In the heart of downtown Vancouver, construction workers are installing glass facades on two office towers. One will be an engineering hub for Microsoft, the other for Amazon.com. Facebook, Salesforce.com, and a bunch of startups with less familiar names have also been setting up shop in the city. In addition to great views in a convenient time zone, Vancouver offers U.S. tech companies world-class talent, lower salaries, and few immigration headaches.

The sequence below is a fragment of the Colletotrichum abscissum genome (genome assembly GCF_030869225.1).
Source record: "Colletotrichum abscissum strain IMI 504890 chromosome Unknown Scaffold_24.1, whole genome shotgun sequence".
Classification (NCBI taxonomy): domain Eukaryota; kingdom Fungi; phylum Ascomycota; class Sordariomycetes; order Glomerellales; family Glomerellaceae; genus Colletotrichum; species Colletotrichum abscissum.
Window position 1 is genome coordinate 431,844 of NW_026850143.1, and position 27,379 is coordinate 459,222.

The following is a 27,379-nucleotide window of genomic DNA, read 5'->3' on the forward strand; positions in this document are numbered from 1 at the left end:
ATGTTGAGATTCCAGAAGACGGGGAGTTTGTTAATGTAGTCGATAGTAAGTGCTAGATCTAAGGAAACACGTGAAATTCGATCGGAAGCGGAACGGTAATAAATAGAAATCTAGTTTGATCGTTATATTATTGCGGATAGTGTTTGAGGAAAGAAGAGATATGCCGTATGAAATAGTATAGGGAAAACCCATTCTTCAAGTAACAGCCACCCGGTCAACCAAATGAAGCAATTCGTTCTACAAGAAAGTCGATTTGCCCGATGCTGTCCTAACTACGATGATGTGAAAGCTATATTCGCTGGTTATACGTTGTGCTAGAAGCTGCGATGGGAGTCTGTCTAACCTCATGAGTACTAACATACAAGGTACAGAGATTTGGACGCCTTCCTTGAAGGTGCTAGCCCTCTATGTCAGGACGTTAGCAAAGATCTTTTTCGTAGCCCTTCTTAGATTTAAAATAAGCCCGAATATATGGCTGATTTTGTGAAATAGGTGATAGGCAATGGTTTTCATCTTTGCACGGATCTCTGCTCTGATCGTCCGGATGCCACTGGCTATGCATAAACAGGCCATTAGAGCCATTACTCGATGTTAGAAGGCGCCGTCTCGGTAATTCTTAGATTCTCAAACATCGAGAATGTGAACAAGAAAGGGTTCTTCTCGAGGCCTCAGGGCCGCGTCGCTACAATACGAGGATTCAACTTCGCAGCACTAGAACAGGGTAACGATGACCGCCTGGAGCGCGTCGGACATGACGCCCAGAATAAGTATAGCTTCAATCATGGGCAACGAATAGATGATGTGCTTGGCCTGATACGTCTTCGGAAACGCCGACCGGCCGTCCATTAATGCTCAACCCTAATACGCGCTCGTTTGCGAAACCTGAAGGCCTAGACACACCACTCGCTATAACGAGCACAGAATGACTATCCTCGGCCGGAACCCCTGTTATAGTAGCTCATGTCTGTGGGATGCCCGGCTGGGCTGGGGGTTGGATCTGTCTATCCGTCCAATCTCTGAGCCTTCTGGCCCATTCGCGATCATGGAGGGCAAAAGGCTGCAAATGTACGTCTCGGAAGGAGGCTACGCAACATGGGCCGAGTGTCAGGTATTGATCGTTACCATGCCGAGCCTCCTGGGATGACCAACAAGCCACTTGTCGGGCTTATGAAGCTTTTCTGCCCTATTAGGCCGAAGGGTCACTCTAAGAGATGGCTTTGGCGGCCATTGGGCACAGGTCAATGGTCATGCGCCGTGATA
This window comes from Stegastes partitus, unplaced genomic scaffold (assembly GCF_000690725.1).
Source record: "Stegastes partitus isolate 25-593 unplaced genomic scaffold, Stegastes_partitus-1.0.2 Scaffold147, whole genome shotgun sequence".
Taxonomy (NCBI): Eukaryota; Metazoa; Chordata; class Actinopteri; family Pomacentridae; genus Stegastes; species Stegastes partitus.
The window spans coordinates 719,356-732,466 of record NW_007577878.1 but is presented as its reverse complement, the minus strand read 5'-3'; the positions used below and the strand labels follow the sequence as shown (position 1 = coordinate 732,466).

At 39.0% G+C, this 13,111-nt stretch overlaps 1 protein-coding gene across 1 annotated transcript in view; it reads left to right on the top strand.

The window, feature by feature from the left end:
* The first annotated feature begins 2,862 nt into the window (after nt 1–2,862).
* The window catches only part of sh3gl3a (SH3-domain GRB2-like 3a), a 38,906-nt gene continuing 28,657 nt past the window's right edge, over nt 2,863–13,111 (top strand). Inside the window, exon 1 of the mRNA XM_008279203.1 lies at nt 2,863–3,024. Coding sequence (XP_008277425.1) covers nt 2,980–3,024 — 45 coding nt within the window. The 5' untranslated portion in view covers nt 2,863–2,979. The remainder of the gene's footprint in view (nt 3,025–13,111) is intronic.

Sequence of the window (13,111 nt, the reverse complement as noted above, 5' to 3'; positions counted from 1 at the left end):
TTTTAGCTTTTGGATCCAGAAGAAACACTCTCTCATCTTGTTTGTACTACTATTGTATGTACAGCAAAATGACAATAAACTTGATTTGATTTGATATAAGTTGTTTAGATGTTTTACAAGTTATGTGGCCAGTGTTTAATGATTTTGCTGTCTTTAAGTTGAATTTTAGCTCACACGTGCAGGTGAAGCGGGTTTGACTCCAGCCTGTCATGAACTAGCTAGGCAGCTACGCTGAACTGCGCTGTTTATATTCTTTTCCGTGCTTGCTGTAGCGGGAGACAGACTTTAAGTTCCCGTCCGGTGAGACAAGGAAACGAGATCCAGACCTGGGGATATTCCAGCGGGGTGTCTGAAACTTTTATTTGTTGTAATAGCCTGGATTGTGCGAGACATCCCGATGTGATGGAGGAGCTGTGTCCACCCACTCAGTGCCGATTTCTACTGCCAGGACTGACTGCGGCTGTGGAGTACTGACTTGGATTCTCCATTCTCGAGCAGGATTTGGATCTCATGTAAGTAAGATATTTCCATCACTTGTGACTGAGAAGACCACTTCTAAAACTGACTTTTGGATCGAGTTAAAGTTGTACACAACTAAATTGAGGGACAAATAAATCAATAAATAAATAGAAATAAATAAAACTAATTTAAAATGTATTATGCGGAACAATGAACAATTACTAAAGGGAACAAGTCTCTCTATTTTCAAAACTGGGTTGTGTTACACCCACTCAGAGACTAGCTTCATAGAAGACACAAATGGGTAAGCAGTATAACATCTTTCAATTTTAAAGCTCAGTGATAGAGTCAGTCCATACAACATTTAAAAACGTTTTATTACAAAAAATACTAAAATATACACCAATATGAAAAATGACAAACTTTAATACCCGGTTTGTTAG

Each year the U.S. government grants as many as 85,000 H-1B visas for highly skilled workers. In the last two years, it received so many applications that it stopped taking them after five days and held a lottery. Companies applied for about 172,500 visas in April, meaning at least 87,500 engineers, developers, and others couldn’t take jobs in the U.S. Canada welcomes any highly skilled worker who has a job offer, and salaries for tech workers are about 10 percent to 15 percent lower than in the U.S., according to Jen Geddes, a steering committee member of HR Tech Group, a networking group in British Columbia.